In the second life Witek just misses the train, runs into a policeman, and is arrested for assaulting the cop. As part of his community service he becomes involved with the underground movement that he betrayed in the first part, and even gets baptized and prays merely that God exists, for him ‘to be.’ In this version he meets Daniel (Jacek Sas-Uhrynowski) and his sister Werka (Marzena Trybala), who had fled to Denmark, back in 1968, and, even though Werka is six years older and married, they become lovers. But, somehow, the underground movement is foiled again, Witek is blamed for their demise, and he is an outcast in their midst. This section ends with him not taking the same flight to France, three years later, for he refuses to spy for the government- the only way they would have allowed him to leave the country. At this section’s end, we see his aunt, a devoted pre-War Communist who threatened to turn him in for his dissidence, listening to Radio Free Europe, which shows that there can still be hope for change, even if defeated, and although wary of the rebels, there is also a budding apathy in Witek.
In the third version, Witek again misses the train, but this time, instead of running into the cop, the cop walks harmlessly by and he sees that Olga (Monika Gozdzik) went to see him off at the train. They become lovers, she gets pregnant, they marry, and he becomes a successful doctor who is wholly apathetic politically- spurning both Communists and rebels. He eventually decides to aid his school’s Dean, who is spreading subversive literature, gets on the plane, and it explodes on takeoff, as the film ends. The effects of the plane exploding are especially bad, considering that, even in 1981 Poland, better work could have been done, and, post 9/11, no one can see this image and take it realistically. It’s about a step above the burning pie plates in the 1959 Ed Wood schlock sci fi film Plan 9 From Outer Space.
Overall, the film does a good job of dealing with the idea of randomness and, to a lesser extent, censorship, but, even a quarter century ago, these ideas and their presentation were a bit stale, so execution has to be the key to its success and, as said, that is where most of the film’s flaws lie. The acting by Linda is stellar, and the earlier, disjointed parts do come into a rearview focus as the film progresses, yet the psychology of the film does bear out a bit too much of Communist thinking, even as Kieslowski is critical of it, for Witek, despite the three different outcomes- as rising Communist Party apparatchik, as disaffected Christian rebel, and as satisfied apolitical doctor fated to die, is essentially the same person. It’s simply a position that is not tenable in what is known of human psychology and environmental factors today, and common sense dictated that truism even back then. But, even if that were not true in the real world, as an artifice it makes the character of Witek all the less challenging and unreal, despite Linda’s excellent portrayal.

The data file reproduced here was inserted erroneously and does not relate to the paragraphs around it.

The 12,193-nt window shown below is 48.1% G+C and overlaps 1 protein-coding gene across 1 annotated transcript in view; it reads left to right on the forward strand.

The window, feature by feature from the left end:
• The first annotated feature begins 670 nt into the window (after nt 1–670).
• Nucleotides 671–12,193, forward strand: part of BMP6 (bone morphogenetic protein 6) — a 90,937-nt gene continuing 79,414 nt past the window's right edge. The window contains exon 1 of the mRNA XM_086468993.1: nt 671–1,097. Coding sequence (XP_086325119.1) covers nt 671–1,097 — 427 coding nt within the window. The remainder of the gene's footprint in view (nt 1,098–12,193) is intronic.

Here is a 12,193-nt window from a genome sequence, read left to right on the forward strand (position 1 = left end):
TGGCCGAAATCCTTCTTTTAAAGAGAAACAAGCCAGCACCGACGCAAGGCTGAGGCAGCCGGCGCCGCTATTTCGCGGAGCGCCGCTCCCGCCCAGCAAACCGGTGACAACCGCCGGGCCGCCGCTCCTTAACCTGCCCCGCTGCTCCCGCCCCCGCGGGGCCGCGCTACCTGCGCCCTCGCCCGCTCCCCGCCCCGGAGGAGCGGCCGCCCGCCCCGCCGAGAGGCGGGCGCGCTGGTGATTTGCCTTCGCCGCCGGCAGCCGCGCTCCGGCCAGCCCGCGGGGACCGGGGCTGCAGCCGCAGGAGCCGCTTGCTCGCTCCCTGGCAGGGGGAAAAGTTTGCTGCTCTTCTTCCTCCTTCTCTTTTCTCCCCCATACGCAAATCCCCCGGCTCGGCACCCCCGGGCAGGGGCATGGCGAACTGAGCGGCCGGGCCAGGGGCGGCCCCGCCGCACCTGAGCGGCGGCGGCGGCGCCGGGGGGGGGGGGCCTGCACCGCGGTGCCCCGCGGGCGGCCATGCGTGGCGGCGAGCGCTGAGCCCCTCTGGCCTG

In short, despite the film’s silly deterministic outlook, it is not that flawed philosophy that fails the film, but its imposition of false narrative arcs and character constraints that weakens the film. That said, because Witek is the only character that is parallaxed in the film- although several key minor characters make appearances in the airport in all three life versions, his is the only truly ‘realized’ character. The rest of the characters, especially Witek’s three alternate lovers, are more archetypal- with Czuszka being a quasi-Feminist budding dyke, Werka being the idealized and unwinnable grand love, and Olga being the classic fertile earth mother type. These romantic elements likely could have been dropped from the film with little damage to the overall tale, as well tightening the hour and fifty-four minute film’s pace. There is also a preoccupation that Kieslowski has with filming naked female genitalia (with hairy muff shots a specialty) while leaving Witek’s unseen. Bony Czuszka, especially, looks like she survived Dachau.